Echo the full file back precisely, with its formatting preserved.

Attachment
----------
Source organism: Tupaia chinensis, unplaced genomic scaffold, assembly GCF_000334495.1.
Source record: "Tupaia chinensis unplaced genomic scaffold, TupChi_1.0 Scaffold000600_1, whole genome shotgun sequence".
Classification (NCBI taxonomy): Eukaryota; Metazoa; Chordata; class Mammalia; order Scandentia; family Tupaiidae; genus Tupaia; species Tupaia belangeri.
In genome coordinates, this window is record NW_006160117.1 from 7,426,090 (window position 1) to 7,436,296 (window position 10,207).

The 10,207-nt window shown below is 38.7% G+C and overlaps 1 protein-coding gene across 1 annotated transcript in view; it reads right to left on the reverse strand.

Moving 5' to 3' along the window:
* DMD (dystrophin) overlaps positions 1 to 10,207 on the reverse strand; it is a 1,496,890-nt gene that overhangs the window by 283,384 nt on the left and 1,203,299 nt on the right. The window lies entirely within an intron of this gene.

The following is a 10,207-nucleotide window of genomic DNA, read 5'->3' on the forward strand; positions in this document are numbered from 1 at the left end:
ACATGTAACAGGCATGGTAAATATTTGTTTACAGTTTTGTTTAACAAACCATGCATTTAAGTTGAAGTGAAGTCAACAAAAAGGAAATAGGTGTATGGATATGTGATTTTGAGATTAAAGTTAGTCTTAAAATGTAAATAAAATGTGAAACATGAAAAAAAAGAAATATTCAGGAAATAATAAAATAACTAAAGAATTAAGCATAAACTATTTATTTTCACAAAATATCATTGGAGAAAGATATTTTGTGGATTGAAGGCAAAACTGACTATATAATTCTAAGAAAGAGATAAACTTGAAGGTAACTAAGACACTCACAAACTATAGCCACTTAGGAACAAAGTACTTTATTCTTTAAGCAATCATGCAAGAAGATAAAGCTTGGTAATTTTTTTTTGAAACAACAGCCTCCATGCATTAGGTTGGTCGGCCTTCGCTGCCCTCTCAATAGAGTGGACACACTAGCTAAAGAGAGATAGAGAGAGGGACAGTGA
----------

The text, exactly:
Source organism: Tupaia chinensis, unplaced genomic scaffold, assembly GCF_000334495.1.
Source record: "Tupaia chinensis unplaced genomic scaffold, TupChi_1.0 Scaffold000600_1, whole genome shotgun sequence".
Classification (NCBI taxonomy): Eukaryota; Metazoa; Chordata; class Mammalia; order Scandentia; family Tupaiidae; genus Tupaia; species Tupaia belangeri.
In genome coordinates, this window is record NW_006160117.1 from 7,426,090 (window position 1) to 7,436,296 (window position 10,207).

The 10,207-nt window shown below is 38.7% G+C and overlaps 1 protein-coding gene across 1 annotated transcript in view; it reads right to left on the reverse strand.

Moving 5' to 3' along the window:
* DMD (dystrophin) overlaps positions 1 to 10,207 on the reverse strand; it is a 1,496,890-nt gene that overhangs the window by 283,384 nt on the left and 1,203,299 nt on the right. The window lies entirely within an intron of this gene.

The following is a 10,207-nucleotide window of genomic DNA, read 5'->3' on the forward strand; positions in this document are numbered from 1 at the left end:
ACATGTAACAGGCATGGTAAATATTTGTTTACAGTTTTGTTTAACAAACCATGCATTTAAGTTGAAGTGAAGTCAACAAAAAGGAAATAGGTGTATGGATATGTGATTTTGAGATTAAAGTTAGTCTTAAAATGTAAATAAAATGTGAAACATGAAAAAAAAGAAATATTCAGGAAATAATAAAATAACTAAAGAATTAAGCATAAACTATTTATTTTCACAAAATATCATTGGAGAAAGATATTTTGTGGATTGAAGGCAAAACTGACTATATAATTCTAAGAAAGAGATAAACTTGAAGGTAACTAAGACACTCACAAACTATAGCCACTTAGGAACAAAGTACTTTATTCTTTAAGCAATCATGCAAGAAGATAAAGCTTGGTAATTTTTTTTTGAAACAACAGCCTCCATGCATTAGGTTGGTCGGCCTTCGCTGCCCTCTCAATAGAGTGGACACACTAGCTAAAGAGAGATAGAGAGAGGGACAGTGA